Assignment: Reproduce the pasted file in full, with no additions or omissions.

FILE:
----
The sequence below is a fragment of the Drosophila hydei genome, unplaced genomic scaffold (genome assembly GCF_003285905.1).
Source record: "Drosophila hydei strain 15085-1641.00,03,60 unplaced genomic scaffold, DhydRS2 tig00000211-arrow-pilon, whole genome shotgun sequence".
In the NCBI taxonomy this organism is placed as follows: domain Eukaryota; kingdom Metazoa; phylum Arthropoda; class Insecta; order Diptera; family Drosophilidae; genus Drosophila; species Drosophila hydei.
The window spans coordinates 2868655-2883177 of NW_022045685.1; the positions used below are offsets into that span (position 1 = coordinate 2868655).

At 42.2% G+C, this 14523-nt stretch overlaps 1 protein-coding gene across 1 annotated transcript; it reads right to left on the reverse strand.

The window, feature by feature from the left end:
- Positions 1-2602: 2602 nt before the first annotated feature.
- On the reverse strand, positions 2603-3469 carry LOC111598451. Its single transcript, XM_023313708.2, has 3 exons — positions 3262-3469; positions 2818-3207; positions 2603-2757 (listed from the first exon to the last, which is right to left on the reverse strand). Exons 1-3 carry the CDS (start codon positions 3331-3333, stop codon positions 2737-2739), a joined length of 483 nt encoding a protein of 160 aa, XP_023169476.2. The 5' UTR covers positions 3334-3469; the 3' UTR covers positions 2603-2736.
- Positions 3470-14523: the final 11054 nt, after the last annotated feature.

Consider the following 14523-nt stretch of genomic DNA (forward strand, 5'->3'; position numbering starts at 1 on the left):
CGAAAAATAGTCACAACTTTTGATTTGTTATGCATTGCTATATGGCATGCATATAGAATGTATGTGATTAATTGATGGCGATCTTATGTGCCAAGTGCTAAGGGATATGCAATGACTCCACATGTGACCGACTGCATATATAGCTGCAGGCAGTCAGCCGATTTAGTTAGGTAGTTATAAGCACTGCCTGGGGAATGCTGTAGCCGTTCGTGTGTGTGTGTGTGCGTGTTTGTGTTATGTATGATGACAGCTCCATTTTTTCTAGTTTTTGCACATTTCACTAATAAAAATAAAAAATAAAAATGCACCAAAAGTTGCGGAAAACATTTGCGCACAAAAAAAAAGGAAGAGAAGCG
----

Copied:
The sequence below is a fragment of the Drosophila hydei genome, unplaced genomic scaffold (genome assembly GCF_003285905.1).
Source record: "Drosophila hydei strain 15085-1641.00,03,60 unplaced genomic scaffold, DhydRS2 tig00000211-arrow-pilon, whole genome shotgun sequence".
In the NCBI taxonomy this organism is placed as follows: domain Eukaryota; kingdom Metazoa; phylum Arthropoda; class Insecta; order Diptera; family Drosophilidae; genus Drosophila; species Drosophila hydei.
The window spans coordinates 2868655-2883177 of NW_022045685.1; the positions used below are offsets into that span (position 1 = coordinate 2868655).

At 42.2% G+C, this 14523-nt stretch overlaps 1 protein-coding gene across 1 annotated transcript; it reads right to left on the reverse strand.

The window, feature by feature from the left end:
- Positions 1-2602: 2602 nt before the first annotated feature.
- On the reverse strand, positions 2603-3469 carry LOC111598451. Its single transcript, XM_023313708.2, has 3 exons — positions 3262-3469; positions 2818-3207; positions 2603-2757 (listed from the first exon to the last, which is right to left on the reverse strand). Exons 1-3 carry the CDS (start codon positions 3331-3333, stop codon positions 2737-2739), a joined length of 483 nt encoding a protein of 160 aa, XP_023169476.2. The 5' UTR covers positions 3334-3469; the 3' UTR covers positions 2603-2736.
- Positions 3470-14523: the final 11054 nt, after the last annotated feature.

Consider the following 14523-nt stretch of genomic DNA (forward strand, 5'->3'; position numbering starts at 1 on the left):
CGAAAAATAGTCACAACTTTTGATTTGTTATGCATTGCTATATGGCATGCATATAGAATGTATGTGATTAATTGATGGCGATCTTATGTGCCAAGTGCTAAGGGATATGCAATGACTCCACATGTGACCGACTGCATATATAGCTGCAGGCAGTCAGCCGATTTAGTTAGGTAGTTATAAGCACTGCCTGGGGAATGCTGTAGCCGTTCGTGTGTGTGTGTGTGCGTGTTTGTGTTATGTATGATGACAGCTCCATTTTTTCTAGTTTTTGCACATTTCACTAATAAAAATAAAAAATAAAAATGCACCAAAAGTTGCGGAAAACATTTGCGCACAAAAAAAAAGGAAGAGAAGCG